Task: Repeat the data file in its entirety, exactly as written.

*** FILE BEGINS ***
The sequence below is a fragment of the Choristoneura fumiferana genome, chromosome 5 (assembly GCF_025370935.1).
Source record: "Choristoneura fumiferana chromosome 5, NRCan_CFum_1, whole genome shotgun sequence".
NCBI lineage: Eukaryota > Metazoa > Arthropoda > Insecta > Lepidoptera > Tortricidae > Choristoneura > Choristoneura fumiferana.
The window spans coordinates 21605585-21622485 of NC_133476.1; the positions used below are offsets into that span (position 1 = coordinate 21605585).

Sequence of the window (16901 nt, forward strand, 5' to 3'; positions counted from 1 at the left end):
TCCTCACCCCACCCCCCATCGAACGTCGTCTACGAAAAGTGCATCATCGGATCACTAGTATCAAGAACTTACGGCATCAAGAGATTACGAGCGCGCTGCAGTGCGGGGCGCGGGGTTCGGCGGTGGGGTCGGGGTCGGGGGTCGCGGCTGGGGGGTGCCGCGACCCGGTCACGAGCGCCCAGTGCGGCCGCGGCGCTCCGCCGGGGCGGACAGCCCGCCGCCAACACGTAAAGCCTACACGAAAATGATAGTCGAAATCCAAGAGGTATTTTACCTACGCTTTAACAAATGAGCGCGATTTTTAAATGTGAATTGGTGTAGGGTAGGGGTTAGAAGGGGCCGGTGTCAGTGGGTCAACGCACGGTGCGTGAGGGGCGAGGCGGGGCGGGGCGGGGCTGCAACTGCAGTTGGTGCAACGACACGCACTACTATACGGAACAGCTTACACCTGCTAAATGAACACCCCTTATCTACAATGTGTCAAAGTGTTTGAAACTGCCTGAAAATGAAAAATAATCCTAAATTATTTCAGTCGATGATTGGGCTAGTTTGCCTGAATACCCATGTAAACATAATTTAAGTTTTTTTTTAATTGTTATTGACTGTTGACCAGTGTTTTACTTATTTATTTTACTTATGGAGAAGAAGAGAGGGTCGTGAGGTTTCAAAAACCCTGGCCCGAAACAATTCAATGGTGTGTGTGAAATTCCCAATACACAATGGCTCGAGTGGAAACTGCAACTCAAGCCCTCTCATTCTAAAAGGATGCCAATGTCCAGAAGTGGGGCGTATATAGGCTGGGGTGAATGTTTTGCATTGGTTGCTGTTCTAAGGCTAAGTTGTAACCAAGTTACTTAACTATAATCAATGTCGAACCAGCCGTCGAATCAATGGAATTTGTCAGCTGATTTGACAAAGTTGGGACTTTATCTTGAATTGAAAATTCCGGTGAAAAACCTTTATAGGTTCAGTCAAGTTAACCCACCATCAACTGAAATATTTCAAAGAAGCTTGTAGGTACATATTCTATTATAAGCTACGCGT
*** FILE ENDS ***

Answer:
The sequence below is a fragment of the Choristoneura fumiferana genome, chromosome 5 (assembly GCF_025370935.1).
Source record: "Choristoneura fumiferana chromosome 5, NRCan_CFum_1, whole genome shotgun sequence".
NCBI lineage: Eukaryota > Metazoa > Arthropoda > Insecta > Lepidoptera > Tortricidae > Choristoneura > Choristoneura fumiferana.
The window spans coordinates 21605585-21622485 of NC_133476.1; the positions used below are offsets into that span (position 1 = coordinate 21605585).

Sequence of the window (16901 nt, forward strand, 5' to 3'; positions counted from 1 at the left end):
TCCTCACCCCACCCCCCATCGAACGTCGTCTACGAAAAGTGCATCATCGGATCACTAGTATCAAGAACTTACGGCATCAAGAGATTACGAGCGCGCTGCAGTGCGGGGCGCGGGGTTCGGCGGTGGGGTCGGGGTCGGGGGTCGCGGCTGGGGGGTGCCGCGACCCGGTCACGAGCGCCCAGTGCGGCCGCGGCGCTCCGCCGGGGCGGACAGCCCGCCGCCAACACGTAAAGCCTACACGAAAATGATAGTCGAAATCCAAGAGGTATTTTACCTACGCTTTAACAAATGAGCGCGATTTTTAAATGTGAATTGGTGTAGGGTAGGGGTTAGAAGGGGCCGGTGTCAGTGGGTCAACGCACGGTGCGTGAGGGGCGAGGCGGGGCGGGGCGGGGCTGCAACTGCAGTTGGTGCAACGACACGCACTACTATACGGAACAGCTTACACCTGCTAAATGAACACCCCTTATCTACAATGTGTCAAAGTGTTTGAAACTGCCTGAAAATGAAAAATAATCCTAAATTATTTCAGTCGATGATTGGGCTAGTTTGCCTGAATACCCATGTAAACATAATTTAAGTTTTTTTTTAATTGTTATTGACTGTTGACCAGTGTTTTACTTATTTATTTTACTTATGGAGAAGAAGAGAGGGTCGTGAGGTTTCAAAAACCCTGGCCCGAAACAATTCAATGGTGTGTGTGAAATTCCCAATACACAATGGCTCGAGTGGAAACTGCAACTCAAGCCCTCTCATTCTAAAAGGATGCCAATGTCCAGAAGTGGGGCGTATATAGGCTGGGGTGAATGTTTTGCATTGGTTGCTGTTCTAAGGCTAAGTTGTAACCAAGTTACTTAACTATAATCAATGTCGAACCAGCCGTCGAATCAATGGAATTTGTCAGCTGATTTGACAAAGTTGGGACTTTATCTTGAATTGAAAATTCCGGTGAAAAACCTTTATAGGTTCAGTCAAGTTAACCCACCATCAACTGAAATATTTCAAAGAAGCTTGTAGGTACATATTCTATTATAAGCTACGCGT